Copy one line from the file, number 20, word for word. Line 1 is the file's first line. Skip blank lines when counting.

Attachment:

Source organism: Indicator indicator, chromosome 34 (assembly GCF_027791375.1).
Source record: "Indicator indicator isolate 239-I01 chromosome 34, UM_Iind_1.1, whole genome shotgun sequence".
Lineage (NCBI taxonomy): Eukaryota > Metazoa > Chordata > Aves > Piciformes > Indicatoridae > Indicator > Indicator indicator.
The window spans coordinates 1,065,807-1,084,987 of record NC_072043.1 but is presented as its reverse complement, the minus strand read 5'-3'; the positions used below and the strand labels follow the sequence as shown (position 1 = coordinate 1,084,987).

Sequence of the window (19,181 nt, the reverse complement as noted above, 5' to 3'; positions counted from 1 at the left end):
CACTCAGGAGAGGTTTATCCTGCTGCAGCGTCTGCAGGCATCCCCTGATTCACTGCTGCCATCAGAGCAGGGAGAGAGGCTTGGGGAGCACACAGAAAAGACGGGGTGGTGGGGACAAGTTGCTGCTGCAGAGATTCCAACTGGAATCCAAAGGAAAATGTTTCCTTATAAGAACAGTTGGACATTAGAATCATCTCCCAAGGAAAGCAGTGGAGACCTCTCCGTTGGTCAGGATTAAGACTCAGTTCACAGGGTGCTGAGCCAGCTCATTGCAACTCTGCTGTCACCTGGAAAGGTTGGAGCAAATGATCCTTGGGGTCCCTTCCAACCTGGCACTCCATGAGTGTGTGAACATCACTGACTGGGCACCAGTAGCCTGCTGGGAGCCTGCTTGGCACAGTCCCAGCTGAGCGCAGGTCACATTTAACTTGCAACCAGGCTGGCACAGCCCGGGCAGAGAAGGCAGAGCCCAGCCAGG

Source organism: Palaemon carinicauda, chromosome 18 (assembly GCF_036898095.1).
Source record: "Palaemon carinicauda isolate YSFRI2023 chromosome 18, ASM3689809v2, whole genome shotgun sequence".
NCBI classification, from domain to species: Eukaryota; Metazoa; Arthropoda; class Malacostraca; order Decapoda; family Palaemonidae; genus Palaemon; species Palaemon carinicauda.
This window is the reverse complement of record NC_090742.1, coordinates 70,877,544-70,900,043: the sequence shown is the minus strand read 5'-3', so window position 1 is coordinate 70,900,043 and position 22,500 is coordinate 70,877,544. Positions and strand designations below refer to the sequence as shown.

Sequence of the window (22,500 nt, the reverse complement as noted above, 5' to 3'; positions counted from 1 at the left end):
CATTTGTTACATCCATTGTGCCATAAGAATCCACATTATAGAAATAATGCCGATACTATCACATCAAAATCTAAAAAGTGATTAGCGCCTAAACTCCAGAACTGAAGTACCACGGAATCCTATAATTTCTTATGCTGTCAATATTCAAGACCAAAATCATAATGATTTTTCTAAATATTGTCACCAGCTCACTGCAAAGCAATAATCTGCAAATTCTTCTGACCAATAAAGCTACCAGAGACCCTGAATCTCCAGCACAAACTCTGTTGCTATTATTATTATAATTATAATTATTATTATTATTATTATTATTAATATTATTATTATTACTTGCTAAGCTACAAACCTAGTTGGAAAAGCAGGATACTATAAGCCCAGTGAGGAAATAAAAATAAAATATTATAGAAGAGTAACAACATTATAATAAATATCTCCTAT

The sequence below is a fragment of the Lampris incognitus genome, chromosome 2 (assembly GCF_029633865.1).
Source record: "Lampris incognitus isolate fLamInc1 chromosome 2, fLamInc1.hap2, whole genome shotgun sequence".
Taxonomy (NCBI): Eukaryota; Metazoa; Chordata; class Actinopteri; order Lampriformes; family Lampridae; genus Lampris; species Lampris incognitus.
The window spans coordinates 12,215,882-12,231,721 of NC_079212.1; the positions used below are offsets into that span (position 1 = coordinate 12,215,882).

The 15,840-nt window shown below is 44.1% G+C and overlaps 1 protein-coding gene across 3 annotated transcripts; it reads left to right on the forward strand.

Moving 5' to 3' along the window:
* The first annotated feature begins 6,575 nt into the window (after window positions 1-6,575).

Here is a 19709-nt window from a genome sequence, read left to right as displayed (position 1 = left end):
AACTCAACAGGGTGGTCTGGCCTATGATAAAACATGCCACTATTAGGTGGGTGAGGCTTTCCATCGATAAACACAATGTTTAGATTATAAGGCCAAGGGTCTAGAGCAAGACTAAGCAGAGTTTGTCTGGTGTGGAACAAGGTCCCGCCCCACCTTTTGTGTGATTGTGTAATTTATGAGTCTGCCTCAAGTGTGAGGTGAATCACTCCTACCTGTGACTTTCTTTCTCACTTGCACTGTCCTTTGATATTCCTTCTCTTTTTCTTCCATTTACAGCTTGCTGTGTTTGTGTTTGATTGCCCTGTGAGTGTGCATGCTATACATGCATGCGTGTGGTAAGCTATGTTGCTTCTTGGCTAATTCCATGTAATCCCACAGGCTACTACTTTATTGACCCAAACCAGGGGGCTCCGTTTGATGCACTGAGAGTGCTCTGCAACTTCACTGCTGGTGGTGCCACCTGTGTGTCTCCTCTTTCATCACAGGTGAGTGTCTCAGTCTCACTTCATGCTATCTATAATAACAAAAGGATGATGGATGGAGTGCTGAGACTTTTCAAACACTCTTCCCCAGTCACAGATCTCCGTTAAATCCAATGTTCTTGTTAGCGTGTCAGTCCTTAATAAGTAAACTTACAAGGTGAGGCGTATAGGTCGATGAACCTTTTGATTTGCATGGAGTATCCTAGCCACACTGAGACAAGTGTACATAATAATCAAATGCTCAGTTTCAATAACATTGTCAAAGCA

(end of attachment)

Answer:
Here is a 19709-nt window from a genome sequence, read left to right as displayed (position 1 = left end):